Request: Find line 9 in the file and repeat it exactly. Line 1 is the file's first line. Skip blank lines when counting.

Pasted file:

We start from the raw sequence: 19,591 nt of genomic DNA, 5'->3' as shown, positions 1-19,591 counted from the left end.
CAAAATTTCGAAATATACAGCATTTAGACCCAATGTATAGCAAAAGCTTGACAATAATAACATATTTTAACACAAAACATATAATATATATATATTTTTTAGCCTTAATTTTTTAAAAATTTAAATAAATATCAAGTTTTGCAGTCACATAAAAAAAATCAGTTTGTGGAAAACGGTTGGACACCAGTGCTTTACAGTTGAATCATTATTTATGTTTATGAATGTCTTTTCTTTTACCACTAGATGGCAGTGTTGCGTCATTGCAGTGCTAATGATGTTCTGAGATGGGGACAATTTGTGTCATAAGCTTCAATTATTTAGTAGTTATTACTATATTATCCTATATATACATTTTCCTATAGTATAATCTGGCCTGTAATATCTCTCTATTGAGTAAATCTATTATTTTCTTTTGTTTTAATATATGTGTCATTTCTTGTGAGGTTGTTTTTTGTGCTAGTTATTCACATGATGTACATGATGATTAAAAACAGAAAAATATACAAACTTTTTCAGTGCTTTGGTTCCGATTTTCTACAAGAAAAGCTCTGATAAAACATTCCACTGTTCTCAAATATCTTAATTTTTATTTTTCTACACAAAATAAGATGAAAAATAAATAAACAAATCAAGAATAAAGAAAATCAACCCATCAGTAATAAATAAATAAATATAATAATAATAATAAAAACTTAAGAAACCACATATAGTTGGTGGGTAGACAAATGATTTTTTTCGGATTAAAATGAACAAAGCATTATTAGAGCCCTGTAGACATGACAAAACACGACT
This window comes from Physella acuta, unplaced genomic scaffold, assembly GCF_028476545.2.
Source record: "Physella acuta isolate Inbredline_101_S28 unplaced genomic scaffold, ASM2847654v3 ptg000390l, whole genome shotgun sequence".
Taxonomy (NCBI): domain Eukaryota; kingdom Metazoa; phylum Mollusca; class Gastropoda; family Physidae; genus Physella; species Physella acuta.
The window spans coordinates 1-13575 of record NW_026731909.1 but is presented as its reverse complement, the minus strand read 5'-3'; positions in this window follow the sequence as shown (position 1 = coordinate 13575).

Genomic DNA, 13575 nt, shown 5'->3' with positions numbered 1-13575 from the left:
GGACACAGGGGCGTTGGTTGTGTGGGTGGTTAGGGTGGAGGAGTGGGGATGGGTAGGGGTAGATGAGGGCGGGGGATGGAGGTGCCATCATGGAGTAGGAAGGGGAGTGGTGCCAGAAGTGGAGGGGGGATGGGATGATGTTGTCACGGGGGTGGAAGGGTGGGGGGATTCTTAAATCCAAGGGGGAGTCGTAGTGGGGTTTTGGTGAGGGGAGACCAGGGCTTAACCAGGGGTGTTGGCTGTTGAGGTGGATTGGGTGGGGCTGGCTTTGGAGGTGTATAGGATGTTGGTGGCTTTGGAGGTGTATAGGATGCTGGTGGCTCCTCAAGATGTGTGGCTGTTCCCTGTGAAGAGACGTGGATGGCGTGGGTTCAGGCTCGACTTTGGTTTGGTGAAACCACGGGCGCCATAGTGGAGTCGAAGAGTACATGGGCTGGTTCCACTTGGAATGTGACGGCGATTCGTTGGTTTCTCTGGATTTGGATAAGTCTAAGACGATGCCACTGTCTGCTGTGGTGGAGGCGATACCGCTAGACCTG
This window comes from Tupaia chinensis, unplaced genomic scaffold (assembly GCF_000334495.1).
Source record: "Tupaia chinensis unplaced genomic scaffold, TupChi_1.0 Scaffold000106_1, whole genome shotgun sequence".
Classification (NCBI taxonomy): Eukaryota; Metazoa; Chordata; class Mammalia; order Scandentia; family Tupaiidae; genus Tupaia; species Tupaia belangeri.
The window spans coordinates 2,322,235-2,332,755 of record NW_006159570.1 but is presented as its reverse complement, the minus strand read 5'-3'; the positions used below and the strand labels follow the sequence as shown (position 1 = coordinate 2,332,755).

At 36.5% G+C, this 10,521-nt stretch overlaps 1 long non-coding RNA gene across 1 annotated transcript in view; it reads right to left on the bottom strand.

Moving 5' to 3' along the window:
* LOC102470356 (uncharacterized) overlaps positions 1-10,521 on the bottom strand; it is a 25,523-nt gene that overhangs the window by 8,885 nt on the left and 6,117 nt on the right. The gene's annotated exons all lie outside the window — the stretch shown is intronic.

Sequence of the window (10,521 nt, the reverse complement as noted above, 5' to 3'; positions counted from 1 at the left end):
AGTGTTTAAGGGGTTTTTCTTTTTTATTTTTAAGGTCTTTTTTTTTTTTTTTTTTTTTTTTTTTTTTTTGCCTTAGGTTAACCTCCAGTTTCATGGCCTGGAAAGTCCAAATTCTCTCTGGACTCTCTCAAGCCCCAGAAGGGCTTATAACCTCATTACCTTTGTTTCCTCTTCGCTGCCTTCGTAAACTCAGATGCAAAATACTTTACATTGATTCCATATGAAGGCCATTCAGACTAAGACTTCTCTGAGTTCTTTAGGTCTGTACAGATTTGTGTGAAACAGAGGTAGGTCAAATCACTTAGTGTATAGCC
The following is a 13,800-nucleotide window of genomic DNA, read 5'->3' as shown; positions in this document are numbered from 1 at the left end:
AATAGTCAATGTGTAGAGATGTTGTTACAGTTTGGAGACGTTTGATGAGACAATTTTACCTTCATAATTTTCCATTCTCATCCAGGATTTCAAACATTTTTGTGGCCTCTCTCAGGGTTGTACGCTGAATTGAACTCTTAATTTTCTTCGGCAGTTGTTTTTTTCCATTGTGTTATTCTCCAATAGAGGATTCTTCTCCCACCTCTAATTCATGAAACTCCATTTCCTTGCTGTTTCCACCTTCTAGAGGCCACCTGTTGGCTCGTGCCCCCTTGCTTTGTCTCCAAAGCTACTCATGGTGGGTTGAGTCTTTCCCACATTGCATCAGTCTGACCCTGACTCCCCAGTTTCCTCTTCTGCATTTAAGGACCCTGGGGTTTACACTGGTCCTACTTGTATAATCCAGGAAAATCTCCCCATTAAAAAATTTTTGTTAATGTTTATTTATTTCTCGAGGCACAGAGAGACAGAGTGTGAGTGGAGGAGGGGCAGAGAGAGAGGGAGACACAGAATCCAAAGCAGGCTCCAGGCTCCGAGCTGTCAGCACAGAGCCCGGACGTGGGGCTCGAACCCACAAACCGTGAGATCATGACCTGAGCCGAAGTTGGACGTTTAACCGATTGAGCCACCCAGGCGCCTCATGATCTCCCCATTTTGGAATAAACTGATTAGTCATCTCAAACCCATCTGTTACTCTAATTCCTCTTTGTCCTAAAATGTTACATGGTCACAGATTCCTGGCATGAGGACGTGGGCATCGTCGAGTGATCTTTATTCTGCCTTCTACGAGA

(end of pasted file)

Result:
This window comes from Tupaia chinensis, unplaced genomic scaffold (assembly GCF_000334495.1).